Davit cites a study, published in 2018 in the Proceedings of the National Academy of Sciences, underscoring that point. After analyzing 31 case studies in 27 countries across four continents, the authors concluded that “small, isolated patches are inordinately important for biodiversity conservation,” they write. That same year, a remnant prairie owned and managed by Davit’s organization, called Penn-Sylvania Prairie, set a new world record for plant richness when botanists recorded an astonishing 46 native plant species in a single 20-by-20-inch plot.
Beyond biodiversity conservation, small prairie fragments provide other benefits, says Davit. In recent years, for example, conservationists increasingly have emphasized the value of creating wildlife corridors and habitat connectivity. “But you can’t have those unless you have some habitat to connect to,” she says.
Remnant prairies also are essential seed sources for the plants needed by native plant nurseries and land managers working to restore grasslands that have been destroyed. In addition, surviving remnants provide templates for re-creating those lost habitats. And like Bell Bowl, they often are located in or near cities, providing residents with opportunities to experience rare native ecosystems and the diversity of life they support. “Not everyone can afford to travel long distances to visit a national park,” says Davit. “But many people can walk, drive or ride a bike across town”—where virgin prairie may run alongside old railroad tracks, for example.
Or even busy highways. In Iowa, where just 1/1000th of the state’s original ancient prairie remains intact, many surviving remnants grow in 30-foot-wide strips along roadsides. To protect these remnant prairies, Iowa was one of the first states to establish Integrated Roadside Vegetation Management to foster healthy, native plants along county, state and federal roads and highways. Since 1988, roadside managers also have restored more than 50,000 acres of prairie in places that had been mowed, sprayed with herbicides or otherwise damaged. The native grasses and wildflowers they planted came from seed collected in the state’s remnant prairies.
“These remnants are what’s left of nature in one of the most radically altered landscapes on the planet,” says Laura Jackson, director of the Tallgrass Prairie Center at the University of Northern Iowa. “When you walk into one, even if it’s tiny, all of a sudden you’re in a wild place.”
In the southeastern United States, prairies that escaped the plow or paver frequently have been shrouded by forests instead. Historically, trees were kept in check on these grasslands by frequent blazes set by lightning or Indigenous Peoples. Regular grazing by bison, elk and deer also helped keep these habitats open. When European settlers suppressed fires and eliminated bison, however, trees proliferated, outcompeting grassland plants for sun, water and nutrients.
But scientists have discovered that prairie plants have superpowers: They can come back to life after lying dormant for decades. As long as their root systems and seed banks are still intact, native grasses and wildflowers spring up again once sunlight reaches the ground.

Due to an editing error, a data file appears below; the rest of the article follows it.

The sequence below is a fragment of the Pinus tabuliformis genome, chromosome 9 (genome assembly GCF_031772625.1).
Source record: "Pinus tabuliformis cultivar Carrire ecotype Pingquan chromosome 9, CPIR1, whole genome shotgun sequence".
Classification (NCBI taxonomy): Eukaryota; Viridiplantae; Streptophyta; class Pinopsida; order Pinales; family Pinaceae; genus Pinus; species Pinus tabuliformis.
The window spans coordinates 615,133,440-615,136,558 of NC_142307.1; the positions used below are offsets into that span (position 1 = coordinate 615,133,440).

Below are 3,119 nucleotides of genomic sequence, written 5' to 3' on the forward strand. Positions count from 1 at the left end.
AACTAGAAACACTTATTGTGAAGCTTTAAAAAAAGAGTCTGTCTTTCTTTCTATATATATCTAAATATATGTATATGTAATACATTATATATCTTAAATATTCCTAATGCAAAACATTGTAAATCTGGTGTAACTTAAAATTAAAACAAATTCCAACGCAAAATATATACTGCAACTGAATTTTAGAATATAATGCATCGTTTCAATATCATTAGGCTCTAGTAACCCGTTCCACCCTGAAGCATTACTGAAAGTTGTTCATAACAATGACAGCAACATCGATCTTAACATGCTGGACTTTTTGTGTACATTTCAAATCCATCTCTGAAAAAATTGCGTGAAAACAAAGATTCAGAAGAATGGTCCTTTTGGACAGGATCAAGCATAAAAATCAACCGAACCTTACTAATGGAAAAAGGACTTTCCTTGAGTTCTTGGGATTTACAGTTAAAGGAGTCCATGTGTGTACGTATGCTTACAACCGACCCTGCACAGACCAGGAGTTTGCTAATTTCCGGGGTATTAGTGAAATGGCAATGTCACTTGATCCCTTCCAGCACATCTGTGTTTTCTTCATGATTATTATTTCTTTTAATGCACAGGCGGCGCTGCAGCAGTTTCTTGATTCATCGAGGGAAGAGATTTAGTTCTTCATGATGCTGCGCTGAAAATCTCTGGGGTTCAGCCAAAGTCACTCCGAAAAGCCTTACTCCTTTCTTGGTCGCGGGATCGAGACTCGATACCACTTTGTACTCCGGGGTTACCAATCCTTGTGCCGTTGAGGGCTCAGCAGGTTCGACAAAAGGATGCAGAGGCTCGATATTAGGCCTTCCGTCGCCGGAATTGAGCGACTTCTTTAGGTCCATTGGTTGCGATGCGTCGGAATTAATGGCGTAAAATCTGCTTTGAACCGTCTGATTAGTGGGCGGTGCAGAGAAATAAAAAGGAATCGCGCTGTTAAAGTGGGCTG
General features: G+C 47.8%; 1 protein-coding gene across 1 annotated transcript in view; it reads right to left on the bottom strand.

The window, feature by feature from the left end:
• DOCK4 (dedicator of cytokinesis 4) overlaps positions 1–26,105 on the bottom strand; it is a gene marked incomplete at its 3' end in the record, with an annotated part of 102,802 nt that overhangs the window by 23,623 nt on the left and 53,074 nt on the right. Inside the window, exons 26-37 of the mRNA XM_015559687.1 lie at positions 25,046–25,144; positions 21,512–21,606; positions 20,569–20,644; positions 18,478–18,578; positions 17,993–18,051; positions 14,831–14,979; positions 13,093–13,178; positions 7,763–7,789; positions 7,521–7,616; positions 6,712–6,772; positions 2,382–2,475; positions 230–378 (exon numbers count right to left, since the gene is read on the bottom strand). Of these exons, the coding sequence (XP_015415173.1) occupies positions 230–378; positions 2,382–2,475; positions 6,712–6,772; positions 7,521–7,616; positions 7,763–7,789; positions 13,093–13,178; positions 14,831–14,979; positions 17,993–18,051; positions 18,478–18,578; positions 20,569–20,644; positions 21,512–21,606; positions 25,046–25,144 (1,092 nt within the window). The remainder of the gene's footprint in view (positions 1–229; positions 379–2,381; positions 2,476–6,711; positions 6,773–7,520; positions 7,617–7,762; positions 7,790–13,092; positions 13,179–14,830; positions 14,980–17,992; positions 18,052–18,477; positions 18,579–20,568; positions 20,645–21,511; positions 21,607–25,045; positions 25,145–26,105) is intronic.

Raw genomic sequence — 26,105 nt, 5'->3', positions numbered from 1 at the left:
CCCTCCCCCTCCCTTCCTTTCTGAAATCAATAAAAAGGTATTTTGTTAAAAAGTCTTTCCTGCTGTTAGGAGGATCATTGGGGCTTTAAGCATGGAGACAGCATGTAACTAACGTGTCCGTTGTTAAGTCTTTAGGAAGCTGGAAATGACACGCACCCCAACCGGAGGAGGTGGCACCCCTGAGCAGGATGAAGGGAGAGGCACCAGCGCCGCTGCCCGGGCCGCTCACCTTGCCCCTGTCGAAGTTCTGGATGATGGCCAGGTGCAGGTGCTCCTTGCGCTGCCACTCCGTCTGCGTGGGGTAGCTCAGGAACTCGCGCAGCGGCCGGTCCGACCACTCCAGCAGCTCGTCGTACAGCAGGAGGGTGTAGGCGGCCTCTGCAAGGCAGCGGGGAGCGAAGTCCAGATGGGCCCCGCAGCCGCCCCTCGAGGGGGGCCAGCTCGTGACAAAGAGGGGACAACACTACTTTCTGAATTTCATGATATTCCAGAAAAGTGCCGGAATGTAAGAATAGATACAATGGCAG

On wildlife management areas in Tennessee and North Carolina, land managers have restored grasslands by thinning the forest and using prescribed fires to reinvigorate soil. Researchers monitoring three areas from 2008 to 2016 found more than 350 herbaceous species growing after restoration projects compared to about 118 species growing before. In Tennessee, one restored grassland on the Catoosa Wildlife Management Area today shelters uncommon birds such as the prairie warbler and northern bobwhite along with rare insects such as the frosted elfin butterfly and declining mammals such as the golden mouse.
“While many places in the Southeast may look like a forest today, we would argue that they’re actually remnant savannas suppressed under leaf litter and heavy shade,” says Dwayne Estes, co-founder and executive director of the Southeastern Grasslands Initiative (SGI) at Austin Peay State University. He and colleagues at SGI hope to restore more southern grasslands while continuing to protect and expand surviving remnants. “Grasslands are on their last leg across the Southeast,” Estes says. “What type of impact has that had on wildlife? It’s probably one of the reasons we’re seeing the collapse of species like the northern bobwhite.”
Estes points to a 12-acre grassland within May Prairie State Natural Area in Manchester, Tennessee, as a success story of how and why to save small remnants. The state purchased the tract from a real estate developer and banker—who named the prairie after his wife, May—then designated it the first Tennessee State Natural Area in 1973. The prairie is also recognized by the U.S. Department of the Interior as a National Natural Landmark. One of the state’s most floristically diverse places, May Prairie boasts a phenomenal 300 plant species in its small open grassland area. Twenty-five of these plants are considered rare in Tennessee, and at least one of them—Estes’ aster, named for Dwayne after he discovered it here in 2008—occurs nowhere else in the world.
May Prairie “is truly a sacred gem when it comes to landmarks within the eastern United States, a virgin old-growth grassland,” says Estes. “We’re trying to save more remnants and connect corridors around them so they can become anchor points for wildlife and biodiversity.” Meanwhile, some 600 miles northwest, fingers are crossed that Illinois conservationists can convince decision makers to save Bell Bowl Prairie, that state’s very own “sacred gem.”
After years of effort by the National Wildlife Federation and its conservation, Tribal, sportsmen and other partners, the North American Grassland Conservation Act was introduced in the U.S. Senate this July. The law would kick-start voluntary protection and restoration of North America’s grasslands and the livelihoods and wildlife that depend on them by creating a landowner-driven, voluntary, incentive-based program to conserve and restore these vital ecosystems. “Grasslands are North America’s most imperiled ecosystems,” says NWF President and CEO Collin O’Mara. “This act will mark a sea change in how we conserve, restore and revitalize prairies for ranchers, hunters and wildlife alike.” See actforgrasslands.org.
Brianna Randall is a Montana-based writer.